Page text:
Kelp, barnacles and starfish at loow tide at Race Rocks Marine Protected area - Photo Credit Jeff Lorton

“The reason we’re doing the trip is that I have a significant birthday coming up and one of the things at the top of the list was to see the whales,” added Hammond, who also loved the less well-known lions viewed in their element.

One recent visit to the rock saw an estimated 300 sea lions. “They’re still actually arriving from Baja, Mexico,” says Kevin Walker, who’s been operating the tours for eight years.

Between 2,000 and 3,000 male California sea lions migrate to south Vancouver Island waters to winter, while the females stay in southerly climes, waiting for the males to rejoin them for the mating ritual.

Race Rocks is a protected marine area close to open ocean 12 nautical miles from Victoria. The waters were rough enough last week to send coffee sloshing from its cups on the way in the comfortable 12-seater heated vessel with overhead hatches for sheltered viewing.

“You can see why it’s named Race Rocks – the water just shoots through here,” Kevin notes of the tide race that surges past. On this particular day the weather is overcast, but sunlight burnishes the Olympic mountain range and the view is wonderful, even without the wildlife.

“There is a general rule of thumb – do not approach any animal within 100 feet. We’ve found that sometimes the animals want more distance than that and sometimes they swim right up to the boat and want to be close to you.”

Operators look to the behaviour of sea lions for clues: “And if at any point you appear to be causing them a disturbance, you’ve gone too far. With the sea lions they raise their heads and start to wiggle their way down to shore.” There’s no denying that the boat, although keeping a distance, does make noise.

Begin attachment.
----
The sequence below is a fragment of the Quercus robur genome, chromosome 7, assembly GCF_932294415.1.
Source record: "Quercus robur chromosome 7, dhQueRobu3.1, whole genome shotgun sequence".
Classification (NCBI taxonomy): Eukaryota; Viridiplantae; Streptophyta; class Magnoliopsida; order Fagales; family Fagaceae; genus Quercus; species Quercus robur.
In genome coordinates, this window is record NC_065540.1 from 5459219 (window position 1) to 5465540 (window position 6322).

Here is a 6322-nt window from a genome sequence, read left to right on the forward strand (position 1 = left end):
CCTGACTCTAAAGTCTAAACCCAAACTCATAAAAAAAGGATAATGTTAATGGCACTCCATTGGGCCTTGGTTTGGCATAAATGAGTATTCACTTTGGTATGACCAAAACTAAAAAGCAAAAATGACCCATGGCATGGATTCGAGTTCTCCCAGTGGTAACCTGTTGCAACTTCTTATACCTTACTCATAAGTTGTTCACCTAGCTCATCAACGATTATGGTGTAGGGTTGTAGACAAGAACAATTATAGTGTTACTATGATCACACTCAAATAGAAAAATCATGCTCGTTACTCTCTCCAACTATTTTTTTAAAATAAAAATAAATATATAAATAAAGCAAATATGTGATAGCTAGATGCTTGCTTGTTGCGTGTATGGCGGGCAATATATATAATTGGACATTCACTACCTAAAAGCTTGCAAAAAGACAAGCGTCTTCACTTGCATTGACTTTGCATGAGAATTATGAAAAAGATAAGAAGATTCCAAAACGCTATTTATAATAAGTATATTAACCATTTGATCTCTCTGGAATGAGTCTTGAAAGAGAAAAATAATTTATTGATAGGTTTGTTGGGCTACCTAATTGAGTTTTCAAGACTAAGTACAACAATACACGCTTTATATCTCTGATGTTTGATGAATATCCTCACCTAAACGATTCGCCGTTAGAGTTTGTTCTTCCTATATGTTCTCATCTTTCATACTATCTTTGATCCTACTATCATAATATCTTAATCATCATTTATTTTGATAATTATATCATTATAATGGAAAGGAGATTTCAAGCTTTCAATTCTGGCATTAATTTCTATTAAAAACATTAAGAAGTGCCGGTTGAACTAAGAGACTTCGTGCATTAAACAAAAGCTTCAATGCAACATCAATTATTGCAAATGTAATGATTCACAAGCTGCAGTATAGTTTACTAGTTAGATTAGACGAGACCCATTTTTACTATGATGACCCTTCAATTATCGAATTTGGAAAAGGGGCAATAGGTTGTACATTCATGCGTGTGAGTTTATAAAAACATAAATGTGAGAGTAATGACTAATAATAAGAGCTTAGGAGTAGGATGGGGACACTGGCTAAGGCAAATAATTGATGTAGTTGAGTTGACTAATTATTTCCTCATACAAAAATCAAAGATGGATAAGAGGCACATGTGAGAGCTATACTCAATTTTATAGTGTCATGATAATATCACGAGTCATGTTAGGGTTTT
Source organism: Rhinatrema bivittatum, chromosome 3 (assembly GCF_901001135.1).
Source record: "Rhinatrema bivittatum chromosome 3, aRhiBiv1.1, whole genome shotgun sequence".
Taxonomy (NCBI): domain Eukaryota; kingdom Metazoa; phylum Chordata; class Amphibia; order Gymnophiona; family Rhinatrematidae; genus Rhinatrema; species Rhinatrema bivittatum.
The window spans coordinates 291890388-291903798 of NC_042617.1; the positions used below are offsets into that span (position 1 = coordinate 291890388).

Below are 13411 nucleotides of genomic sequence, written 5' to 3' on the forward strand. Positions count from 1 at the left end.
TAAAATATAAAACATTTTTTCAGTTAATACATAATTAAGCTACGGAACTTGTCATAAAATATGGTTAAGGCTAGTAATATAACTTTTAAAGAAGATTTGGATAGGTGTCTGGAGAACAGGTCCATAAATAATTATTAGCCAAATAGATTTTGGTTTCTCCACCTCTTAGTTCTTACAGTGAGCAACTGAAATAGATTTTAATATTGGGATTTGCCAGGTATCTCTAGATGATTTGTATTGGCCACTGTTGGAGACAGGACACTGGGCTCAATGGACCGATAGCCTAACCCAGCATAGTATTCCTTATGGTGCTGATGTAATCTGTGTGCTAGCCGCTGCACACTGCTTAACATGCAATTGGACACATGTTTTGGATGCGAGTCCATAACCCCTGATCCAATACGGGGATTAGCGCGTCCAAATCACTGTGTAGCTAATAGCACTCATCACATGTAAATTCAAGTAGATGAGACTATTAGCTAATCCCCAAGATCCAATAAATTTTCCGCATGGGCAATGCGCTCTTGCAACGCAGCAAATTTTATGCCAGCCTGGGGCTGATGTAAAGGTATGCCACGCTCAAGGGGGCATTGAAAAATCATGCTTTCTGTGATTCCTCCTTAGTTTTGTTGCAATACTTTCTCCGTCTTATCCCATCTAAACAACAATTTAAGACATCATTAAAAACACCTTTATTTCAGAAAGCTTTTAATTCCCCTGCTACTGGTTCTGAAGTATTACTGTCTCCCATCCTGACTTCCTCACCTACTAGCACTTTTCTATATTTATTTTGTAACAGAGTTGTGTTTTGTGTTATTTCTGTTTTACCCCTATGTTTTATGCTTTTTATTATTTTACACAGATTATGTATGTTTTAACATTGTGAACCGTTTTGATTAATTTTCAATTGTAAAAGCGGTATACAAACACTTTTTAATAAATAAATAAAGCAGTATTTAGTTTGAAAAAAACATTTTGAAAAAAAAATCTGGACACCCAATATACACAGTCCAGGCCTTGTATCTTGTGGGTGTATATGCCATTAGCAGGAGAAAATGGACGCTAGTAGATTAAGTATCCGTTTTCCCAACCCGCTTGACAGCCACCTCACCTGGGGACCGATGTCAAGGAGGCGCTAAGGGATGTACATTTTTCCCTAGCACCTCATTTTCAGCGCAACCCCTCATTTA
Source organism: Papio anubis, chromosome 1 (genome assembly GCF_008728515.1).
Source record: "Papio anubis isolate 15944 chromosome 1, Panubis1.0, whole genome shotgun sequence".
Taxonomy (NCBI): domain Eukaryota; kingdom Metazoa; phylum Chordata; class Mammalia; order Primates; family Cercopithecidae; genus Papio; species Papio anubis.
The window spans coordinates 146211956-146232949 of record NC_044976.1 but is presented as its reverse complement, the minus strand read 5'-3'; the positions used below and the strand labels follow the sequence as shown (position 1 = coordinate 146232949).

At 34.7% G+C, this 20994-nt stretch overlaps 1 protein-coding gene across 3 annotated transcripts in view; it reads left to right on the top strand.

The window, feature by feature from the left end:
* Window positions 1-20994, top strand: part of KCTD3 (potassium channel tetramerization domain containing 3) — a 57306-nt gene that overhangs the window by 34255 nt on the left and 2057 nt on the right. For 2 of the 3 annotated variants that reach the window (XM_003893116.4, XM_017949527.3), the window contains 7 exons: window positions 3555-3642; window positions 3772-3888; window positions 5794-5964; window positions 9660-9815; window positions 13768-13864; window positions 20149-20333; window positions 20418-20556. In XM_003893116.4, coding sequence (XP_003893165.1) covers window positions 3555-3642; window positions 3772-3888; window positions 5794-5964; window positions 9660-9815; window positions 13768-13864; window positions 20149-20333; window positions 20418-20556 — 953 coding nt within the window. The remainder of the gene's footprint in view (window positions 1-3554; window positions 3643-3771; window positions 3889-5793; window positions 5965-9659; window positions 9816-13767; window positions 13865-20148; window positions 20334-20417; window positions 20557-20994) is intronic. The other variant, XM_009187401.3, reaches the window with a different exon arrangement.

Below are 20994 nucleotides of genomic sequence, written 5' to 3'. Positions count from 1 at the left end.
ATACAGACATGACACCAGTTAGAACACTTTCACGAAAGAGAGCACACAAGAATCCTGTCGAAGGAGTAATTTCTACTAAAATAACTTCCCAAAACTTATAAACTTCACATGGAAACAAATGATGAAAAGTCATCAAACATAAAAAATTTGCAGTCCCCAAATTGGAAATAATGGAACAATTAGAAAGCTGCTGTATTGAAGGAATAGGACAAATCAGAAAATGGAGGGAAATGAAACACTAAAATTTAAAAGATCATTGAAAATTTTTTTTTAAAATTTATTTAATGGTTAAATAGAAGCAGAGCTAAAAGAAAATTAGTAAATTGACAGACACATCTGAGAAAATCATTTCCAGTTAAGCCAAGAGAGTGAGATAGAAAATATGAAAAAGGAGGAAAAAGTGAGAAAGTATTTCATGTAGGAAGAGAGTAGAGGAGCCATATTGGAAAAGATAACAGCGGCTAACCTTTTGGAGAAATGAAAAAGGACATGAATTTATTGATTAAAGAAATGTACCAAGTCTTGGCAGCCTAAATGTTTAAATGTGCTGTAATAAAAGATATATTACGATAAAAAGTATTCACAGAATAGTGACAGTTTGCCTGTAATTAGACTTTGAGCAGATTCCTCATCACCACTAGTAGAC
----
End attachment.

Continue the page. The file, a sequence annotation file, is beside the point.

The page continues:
Those on board saw more than the anticipated Stellars and California sea lion species.

Two enormous elephant seals also lumbered about with the sea lions. “That’s a pretty significant sight – there are only about 500 elephants in the world,” says Shawna, amid deep grunting sounds in the background.

On the B.C. coast, numbers peak for both Stellar sea lions and California sea lions between January and March, says marine mammal biologist Linda Nichol of the Pacific Biological Reserve. The huge animals are checking out fishing grounds for herring and Pollock and both species pretty well depart by May. Stellars, which weigh up to 1,000 kilograms, head for their breeding rookeries, including the Scott Islands off the northwest coast of Vancouver Island, Nichol adds.

The Stellars are named after George Wilhelm Stellar, the first scientist to set foot on North American soil via Siberia, in the 1740s. Stellars are larger and lighter in colour than California sea lions, and unfortunately, the precarious status of the Western Stellar stocks in the U.S. has landed it on their endangered species list. Found in Western Alaska, its numbers have declined by 70 per cent since the 1960s, Nichol notes.